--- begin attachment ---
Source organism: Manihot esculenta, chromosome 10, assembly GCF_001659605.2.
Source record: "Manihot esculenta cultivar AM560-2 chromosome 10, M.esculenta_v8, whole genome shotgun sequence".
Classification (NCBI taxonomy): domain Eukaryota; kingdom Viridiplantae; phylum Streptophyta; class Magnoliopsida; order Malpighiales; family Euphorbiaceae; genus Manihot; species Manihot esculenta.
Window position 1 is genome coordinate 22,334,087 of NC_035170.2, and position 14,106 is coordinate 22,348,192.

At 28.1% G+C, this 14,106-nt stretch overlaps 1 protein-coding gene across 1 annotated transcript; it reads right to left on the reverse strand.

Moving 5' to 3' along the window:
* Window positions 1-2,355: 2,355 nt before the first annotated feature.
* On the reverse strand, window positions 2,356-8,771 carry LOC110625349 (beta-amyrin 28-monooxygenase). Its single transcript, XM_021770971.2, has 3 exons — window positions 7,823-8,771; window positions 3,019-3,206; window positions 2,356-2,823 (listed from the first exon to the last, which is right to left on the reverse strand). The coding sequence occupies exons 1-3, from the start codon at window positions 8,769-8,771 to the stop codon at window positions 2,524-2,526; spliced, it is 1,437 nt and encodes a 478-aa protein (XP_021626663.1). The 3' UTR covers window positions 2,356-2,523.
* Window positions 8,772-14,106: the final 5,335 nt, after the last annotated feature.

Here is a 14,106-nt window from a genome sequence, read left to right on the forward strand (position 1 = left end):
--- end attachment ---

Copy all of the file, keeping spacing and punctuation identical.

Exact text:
Source organism: Manihot esculenta, chromosome 10, assembly GCF_001659605.2.
Source record: "Manihot esculenta cultivar AM560-2 chromosome 10, M.esculenta_v8, whole genome shotgun sequence".
Classification (NCBI taxonomy): domain Eukaryota; kingdom Viridiplantae; phylum Streptophyta; class Magnoliopsida; order Malpighiales; family Euphorbiaceae; genus Manihot; species Manihot esculenta.
Window position 1 is genome coordinate 22,334,087 of NC_035170.2, and position 14,106 is coordinate 22,348,192.

At 28.1% G+C, this 14,106-nt stretch overlaps 1 protein-coding gene across 1 annotated transcript; it reads right to left on the reverse strand.

Moving 5' to 3' along the window:
* Window positions 1-2,355: 2,355 nt before the first annotated feature.
* On the reverse strand, window positions 2,356-8,771 carry LOC110625349 (beta-amyrin 28-monooxygenase). Its single transcript, XM_021770971.2, has 3 exons — window positions 7,823-8,771; window positions 3,019-3,206; window positions 2,356-2,823 (listed from the first exon to the last, which is right to left on the reverse strand). The coding sequence occupies exons 1-3, from the start codon at window positions 8,769-8,771 to the stop codon at window positions 2,524-2,526; spliced, it is 1,437 nt and encodes a 478-aa protein (XP_021626663.1). The 3' UTR covers window positions 2,356-2,523.
* Window positions 8,772-14,106: the final 5,335 nt, after the last annotated feature.

Here is a 14,106-nt window from a genome sequence, read left to right on the forward strand (position 1 = left end):